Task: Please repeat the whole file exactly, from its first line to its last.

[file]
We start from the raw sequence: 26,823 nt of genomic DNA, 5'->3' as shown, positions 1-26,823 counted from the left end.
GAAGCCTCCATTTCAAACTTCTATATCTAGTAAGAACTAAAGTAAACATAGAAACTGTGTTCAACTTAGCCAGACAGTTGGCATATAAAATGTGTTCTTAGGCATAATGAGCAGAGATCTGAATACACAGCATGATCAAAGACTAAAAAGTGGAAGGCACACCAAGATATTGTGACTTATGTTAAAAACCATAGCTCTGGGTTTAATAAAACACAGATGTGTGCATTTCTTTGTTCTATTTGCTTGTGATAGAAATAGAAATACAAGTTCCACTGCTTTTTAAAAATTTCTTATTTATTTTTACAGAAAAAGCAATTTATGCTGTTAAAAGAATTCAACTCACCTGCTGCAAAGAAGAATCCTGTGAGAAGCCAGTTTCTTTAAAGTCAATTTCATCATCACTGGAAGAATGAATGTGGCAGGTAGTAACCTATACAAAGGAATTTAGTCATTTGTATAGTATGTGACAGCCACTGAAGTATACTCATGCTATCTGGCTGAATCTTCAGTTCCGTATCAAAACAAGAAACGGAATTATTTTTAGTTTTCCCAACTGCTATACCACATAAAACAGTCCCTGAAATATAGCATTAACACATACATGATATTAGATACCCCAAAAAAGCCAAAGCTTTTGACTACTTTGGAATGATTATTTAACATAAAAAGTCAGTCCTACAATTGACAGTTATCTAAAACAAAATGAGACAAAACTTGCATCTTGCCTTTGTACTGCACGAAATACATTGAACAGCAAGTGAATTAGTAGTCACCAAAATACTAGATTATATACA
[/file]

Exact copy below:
We start from the raw sequence: 26,823 nt of genomic DNA, 5'->3' as shown, positions 1-26,823 counted from the left end.
GAAGCCTCCATTTCAAACTTCTATATCTAGTAAGAACTAAAGTAAACATAGAAACTGTGTTCAACTTAGCCAGACAGTTGGCATATAAAATGTGTTCTTAGGCATAATGAGCAGAGATCTGAATACACAGCATGATCAAAGACTAAAAAGTGGAAGGCACACCAAGATATTGTGACTTATGTTAAAAACCATAGCTCTGGGTTTAATAAAACACAGATGTGTGCATTTCTTTGTTCTATTTGCTTGTGATAGAAATAGAAATACAAGTTCCACTGCTTTTTAAAAATTTCTTATTTATTTTTACAGAAAAAGCAATTTATGCTGTTAAAAGAATTCAACTCACCTGCTGCAAAGAAGAATCCTGTGAGAAGCCAGTTTCTTTAAAGTCAATTTCATCATCACTGGAAGAATGAATGTGGCAGGTAGTAACCTATACAAAGGAATTTAGTCATTTGTATAGTATGTGACAGCCACTGAAGTATACTCATGCTATCTGGCTGAATCTTCAGTTCCGTATCAAAACAAGAAACGGAATTATTTTTAGTTTTCCCAACTGCTATACCACATAAAACAGTCCCTGAAATATAGCATTAACACATACATGATATTAGATACCCCAAAAAAGCCAAAGCTTTTGACTACTTTGGAATGATTATTTAACATAAAAAGTCAGTCCTACAATTGACAGTTATCTAAAACAAAATGAGACAAAACTTGCATCTTGCCTTTGTACTGCACGAAATACATTGAACAGCAAGTGAATTAGTAGTCACCAAAATACTAGATTATATACA